One thing worth noting (and where I foresee a massive obstacle to such a system) is what would happen in the event of a turbine blade failure. It seems from the animations that there isn't much margin for movement within the carriage within the tunnel. In a turbine failure, the outer containment shell will warp to absorb the impact of the massive amount of kinetic energy stored in those blades. If that distortion happened at speed, the carriage would likely disintegrate, and if it didn't it would likely deform to the point where it would make contact with the outer walls of the tunnel. The same outcome would likely occur in that scenario.

By comparison, turbine blade failures occur occasionally during an an aircraft flight, for instance, and often result in the loss of an engines power, but no significant impact to the safe operation of the aircraft. Even in the event of significant damage (See QF32: ) the aircraft isn't in a tube where it could potentially impact the fuselage. Multiple redundant control systems meant the aircraft was still flyable and able to be safely landed. The pilots had room to maneuver and react. The turbine blade containment failure in this incident resulted in the kinetic energy in the blades being directed away from the aircraft for the most part. In a tunnel, this would be bad news, likely resulting in localised tunnel failure and worse yet, ricochet of debris within the cabin.

While I love the innovative effort of this project, it's just a non starter from a safety and cost perspective. It's ultimately cheaper and safer, to use other proven technologies like Maglev trains and Aircraft.
 

Offline Brutte

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Re: The Hyperloop: BUSTED
« Reply #21 on: July 25, 2016, 08:03:12 am »
I am watching the linked YT.

I do not like the part that describes thermal expansion. The deduction is flawed. It assumes no longitudinal strain is acceptable in the design while we know the strain is not a problem today - take a look at continuous (welded) railroads.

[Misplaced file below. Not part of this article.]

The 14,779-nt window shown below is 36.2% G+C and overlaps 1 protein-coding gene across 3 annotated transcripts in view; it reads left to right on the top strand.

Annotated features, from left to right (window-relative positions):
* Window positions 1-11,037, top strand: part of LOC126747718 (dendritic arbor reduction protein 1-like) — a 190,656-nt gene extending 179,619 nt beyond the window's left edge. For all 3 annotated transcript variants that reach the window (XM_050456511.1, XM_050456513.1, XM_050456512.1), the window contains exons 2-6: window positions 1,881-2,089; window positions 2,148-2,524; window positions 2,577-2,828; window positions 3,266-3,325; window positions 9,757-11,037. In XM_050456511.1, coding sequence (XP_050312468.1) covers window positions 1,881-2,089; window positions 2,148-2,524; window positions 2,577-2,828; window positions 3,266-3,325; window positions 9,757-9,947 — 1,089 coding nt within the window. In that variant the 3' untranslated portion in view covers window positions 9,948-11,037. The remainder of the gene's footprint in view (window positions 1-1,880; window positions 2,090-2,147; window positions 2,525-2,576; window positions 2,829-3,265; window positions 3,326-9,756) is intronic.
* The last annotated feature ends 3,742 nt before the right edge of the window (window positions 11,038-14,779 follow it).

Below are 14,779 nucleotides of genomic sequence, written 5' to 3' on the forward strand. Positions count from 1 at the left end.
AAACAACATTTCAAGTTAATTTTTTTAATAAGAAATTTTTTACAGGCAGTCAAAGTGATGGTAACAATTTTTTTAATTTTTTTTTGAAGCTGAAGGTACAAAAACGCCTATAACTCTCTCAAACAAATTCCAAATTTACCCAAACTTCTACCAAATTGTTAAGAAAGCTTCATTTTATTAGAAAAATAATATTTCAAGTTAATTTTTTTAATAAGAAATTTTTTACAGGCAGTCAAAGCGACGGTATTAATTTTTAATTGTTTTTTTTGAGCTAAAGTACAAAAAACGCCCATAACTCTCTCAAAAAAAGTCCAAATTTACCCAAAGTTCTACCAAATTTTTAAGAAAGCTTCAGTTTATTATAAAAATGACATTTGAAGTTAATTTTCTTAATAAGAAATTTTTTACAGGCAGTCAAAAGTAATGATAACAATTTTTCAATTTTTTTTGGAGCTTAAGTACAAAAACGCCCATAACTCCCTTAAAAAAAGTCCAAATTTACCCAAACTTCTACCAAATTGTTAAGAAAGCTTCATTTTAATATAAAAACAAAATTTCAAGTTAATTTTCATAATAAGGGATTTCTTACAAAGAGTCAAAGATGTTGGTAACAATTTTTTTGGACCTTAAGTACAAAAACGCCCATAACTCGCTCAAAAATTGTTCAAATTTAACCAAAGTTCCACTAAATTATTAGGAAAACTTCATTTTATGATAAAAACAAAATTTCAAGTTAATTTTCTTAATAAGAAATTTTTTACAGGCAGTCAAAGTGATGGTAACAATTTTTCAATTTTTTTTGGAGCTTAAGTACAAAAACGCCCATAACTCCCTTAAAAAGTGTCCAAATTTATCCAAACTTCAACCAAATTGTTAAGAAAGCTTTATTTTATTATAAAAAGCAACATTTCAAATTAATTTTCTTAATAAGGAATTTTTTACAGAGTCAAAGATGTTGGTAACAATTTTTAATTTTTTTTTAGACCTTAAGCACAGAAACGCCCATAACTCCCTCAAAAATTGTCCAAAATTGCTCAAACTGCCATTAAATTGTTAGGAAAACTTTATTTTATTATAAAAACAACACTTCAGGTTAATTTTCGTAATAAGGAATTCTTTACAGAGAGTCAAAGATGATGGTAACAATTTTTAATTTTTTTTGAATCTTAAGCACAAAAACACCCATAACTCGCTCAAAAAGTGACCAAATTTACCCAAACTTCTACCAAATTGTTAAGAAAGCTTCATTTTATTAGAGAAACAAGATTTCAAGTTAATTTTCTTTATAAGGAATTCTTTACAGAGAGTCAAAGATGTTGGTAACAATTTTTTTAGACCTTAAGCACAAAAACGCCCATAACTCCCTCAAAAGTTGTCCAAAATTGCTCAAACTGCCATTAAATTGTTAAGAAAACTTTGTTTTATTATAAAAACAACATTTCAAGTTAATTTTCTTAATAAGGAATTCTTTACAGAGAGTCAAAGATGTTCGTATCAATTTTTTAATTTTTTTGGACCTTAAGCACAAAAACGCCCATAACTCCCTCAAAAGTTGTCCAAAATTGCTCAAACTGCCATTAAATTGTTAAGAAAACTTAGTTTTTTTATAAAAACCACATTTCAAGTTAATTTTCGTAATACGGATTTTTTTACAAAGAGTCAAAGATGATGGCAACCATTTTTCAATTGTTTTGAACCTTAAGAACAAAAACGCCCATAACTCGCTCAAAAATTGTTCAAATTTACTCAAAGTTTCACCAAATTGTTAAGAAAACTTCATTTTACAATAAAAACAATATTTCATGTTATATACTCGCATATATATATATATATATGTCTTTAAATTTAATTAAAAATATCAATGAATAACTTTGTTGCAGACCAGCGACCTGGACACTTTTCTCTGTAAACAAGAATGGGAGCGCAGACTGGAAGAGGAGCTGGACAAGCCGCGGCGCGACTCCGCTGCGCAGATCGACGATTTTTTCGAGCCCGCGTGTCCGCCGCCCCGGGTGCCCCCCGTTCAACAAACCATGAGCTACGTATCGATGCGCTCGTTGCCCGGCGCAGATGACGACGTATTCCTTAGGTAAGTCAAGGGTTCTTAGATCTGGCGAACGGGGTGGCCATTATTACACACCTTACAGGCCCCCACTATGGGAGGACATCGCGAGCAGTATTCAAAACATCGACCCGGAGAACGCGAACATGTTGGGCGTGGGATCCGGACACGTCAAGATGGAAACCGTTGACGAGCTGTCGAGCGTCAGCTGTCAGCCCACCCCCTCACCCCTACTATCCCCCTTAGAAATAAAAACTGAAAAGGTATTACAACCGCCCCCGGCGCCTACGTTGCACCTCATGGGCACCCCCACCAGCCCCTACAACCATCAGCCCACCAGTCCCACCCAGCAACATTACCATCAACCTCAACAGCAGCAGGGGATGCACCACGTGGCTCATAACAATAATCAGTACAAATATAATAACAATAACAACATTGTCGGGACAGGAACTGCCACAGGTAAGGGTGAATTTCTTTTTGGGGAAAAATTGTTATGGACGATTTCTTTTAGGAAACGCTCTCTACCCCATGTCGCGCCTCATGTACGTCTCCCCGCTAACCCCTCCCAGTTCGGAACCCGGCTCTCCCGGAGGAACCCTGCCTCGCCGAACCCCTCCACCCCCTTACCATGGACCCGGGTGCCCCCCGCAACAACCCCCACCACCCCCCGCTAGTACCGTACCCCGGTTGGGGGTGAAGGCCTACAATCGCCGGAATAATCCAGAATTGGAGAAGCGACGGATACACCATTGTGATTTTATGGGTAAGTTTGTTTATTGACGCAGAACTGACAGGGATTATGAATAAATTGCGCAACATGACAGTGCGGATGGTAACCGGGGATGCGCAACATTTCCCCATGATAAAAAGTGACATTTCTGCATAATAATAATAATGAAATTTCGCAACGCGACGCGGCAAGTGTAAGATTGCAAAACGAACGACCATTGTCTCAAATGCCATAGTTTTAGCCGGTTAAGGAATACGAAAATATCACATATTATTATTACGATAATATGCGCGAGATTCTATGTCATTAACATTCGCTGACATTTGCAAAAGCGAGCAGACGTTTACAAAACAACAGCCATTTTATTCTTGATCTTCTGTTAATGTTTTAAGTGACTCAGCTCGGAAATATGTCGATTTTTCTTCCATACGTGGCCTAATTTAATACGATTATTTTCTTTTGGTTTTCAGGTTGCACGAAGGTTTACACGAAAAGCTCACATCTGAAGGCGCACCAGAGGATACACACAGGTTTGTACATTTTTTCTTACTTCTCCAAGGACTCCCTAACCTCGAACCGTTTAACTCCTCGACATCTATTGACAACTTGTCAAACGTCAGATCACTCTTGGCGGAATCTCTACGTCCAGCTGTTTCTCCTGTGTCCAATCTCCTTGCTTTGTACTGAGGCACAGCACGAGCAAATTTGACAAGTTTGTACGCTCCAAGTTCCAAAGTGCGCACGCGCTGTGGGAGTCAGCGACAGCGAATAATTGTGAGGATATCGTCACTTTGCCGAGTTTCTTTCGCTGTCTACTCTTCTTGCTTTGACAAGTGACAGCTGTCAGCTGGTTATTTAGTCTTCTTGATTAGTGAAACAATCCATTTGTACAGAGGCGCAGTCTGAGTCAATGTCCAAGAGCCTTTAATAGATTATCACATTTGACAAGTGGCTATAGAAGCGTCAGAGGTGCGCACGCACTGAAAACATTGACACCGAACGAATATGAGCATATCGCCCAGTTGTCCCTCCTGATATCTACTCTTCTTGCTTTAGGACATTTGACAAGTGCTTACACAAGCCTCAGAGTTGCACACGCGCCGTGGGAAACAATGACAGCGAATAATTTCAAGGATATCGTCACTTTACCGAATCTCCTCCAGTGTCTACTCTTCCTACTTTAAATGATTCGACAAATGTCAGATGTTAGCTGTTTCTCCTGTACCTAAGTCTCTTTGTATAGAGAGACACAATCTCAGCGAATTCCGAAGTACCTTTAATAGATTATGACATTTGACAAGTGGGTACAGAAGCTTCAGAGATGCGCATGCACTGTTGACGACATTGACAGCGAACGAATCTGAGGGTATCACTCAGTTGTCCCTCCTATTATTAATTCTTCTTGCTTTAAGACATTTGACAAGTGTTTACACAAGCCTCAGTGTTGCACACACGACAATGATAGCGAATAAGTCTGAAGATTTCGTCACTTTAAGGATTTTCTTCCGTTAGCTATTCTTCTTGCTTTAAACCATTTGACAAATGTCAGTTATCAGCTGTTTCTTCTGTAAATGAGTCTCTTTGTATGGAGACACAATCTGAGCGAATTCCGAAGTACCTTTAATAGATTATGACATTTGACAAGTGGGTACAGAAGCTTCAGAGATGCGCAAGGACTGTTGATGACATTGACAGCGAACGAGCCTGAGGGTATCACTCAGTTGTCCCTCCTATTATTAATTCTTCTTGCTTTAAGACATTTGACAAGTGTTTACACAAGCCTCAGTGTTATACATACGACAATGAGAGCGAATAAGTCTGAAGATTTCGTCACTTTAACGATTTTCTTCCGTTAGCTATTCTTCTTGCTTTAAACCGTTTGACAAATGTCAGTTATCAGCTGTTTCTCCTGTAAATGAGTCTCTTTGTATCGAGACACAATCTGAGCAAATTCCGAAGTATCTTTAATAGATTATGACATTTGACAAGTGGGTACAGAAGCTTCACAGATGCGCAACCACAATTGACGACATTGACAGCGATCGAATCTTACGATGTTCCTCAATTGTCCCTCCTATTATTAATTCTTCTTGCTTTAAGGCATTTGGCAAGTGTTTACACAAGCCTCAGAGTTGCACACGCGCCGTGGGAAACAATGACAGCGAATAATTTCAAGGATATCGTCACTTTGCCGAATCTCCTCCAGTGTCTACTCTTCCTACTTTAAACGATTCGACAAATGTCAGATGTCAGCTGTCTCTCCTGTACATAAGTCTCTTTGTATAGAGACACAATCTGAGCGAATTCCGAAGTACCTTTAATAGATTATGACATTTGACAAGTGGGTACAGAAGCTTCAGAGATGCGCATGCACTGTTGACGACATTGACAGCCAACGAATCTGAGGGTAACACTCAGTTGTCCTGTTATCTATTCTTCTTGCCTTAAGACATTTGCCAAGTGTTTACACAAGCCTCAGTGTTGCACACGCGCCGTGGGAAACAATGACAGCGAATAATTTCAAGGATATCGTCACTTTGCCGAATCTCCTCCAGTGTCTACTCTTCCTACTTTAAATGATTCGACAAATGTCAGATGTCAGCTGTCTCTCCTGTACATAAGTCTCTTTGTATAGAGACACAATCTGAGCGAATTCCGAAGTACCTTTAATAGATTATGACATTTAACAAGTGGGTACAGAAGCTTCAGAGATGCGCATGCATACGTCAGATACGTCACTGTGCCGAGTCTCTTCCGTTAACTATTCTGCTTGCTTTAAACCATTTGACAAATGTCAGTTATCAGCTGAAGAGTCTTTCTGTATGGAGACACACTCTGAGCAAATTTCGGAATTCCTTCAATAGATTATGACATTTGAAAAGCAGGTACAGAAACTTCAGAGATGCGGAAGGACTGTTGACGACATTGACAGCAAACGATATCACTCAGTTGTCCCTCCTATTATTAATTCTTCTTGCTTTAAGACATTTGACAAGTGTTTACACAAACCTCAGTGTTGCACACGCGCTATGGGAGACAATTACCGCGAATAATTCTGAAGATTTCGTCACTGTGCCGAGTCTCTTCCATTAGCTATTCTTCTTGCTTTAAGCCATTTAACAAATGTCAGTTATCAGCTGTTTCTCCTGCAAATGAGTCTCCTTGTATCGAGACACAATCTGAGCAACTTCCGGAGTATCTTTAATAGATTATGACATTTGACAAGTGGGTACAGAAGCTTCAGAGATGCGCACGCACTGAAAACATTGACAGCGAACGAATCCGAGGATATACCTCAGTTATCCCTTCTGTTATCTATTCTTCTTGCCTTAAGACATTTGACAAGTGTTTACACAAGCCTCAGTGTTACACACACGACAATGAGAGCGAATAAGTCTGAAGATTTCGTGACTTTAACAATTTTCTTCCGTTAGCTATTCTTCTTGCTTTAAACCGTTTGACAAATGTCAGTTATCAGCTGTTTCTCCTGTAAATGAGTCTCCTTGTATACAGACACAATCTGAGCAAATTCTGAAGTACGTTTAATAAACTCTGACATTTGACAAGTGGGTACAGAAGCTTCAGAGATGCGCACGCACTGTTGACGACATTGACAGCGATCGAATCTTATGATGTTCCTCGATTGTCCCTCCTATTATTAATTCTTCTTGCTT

Thermal expansion is a design parameter. Besides, there are other materials available, like concrete, composites, elastomers, etc. As for steel, the 50mm expansion of 100m tube over [0:40]DegC seems like impossible to overcome. Otoh, that is a strain of only 100MPa (G=210GPa) or +-50MPa if you weld it at 20DegC. Any steel is capable of 50MPa. The one used for industrial piping goes up to 500MPa. Mind this is only the expansion part and the construction is subjected to other factors (vacuum, rust, terrorists, thieves, etc).

I would NOT use steel for members at compression, especially where the mass plays no role. I believe the steel is a temporary solution and the precast reinforced concrete + elastomeric joints are more likely to be a viable solution because of the cost and durability.

The idea that if the tube gets ruptured at any place and people inside die instantly because of the vacuum is also flawed. The capsules are pressurized and if the tube is punctured and filled with atmospheric air (gradually, via size-limited hole) then the drag would increase gradually and the capsule would eventually slow down. For God's sake that is not 600km of single piece of pipe and some locks are needed  |O

You can die there when you derail or exceed G, but OTOH slowing down 900km/h (250m/s) at 5G (50m/s2, at emergency) takes lousy 5 seconds. Just let some air into a tube in a controllable manner. Ok, that is 625m to a standstill but dude, I would not exaggerate, at least you cannot hit the moose on the road.

Hitting a coke can with a ball  :-DD Where is the BUT?

As of the emergency exiting, I think it should be presented in relation to emergency exiting when KLM + Pan AM meet on one runway. How about then?

The weakest part of the project is its capital cost and technological challenges of the scale. It competes with airplanes so it is not hard to calculate the borderline cost of the trip of the hyperloop. Make it more expensive and people won't buy it.
 
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Offline FreddyVictor

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Re: The Hyperloop: BUSTED
« Reply #22 on: July 25, 2016, 08:09:18 am »
Added:
The fallen one, if my memory serves me correctly, is an AirFrance one. The poor thing was hit by a debris coming from a poorly maintained PanAm.
The ultimate reason of Concorde being phased out, IMHO, is solely for cost reasons. By that time, new generation B767 and B777 have astonishing fuel efficiency and can also offer smooth traveling experience.

It was a bit of metal debris lying on the runway from a previous plane. Sucked into an engine of the Concorde on takeoff, turbine disintegration ruptured a wing fuel tank. Fire caused structural failure before it could make it to any landing site.
But yes, the accident was an excuse to quit Concorde flights, that were actually no longer profitable.
<edit>LazyJack has it already

I did read that 9/11 resulted in a drop off of business travellers which made the service un-economic  :(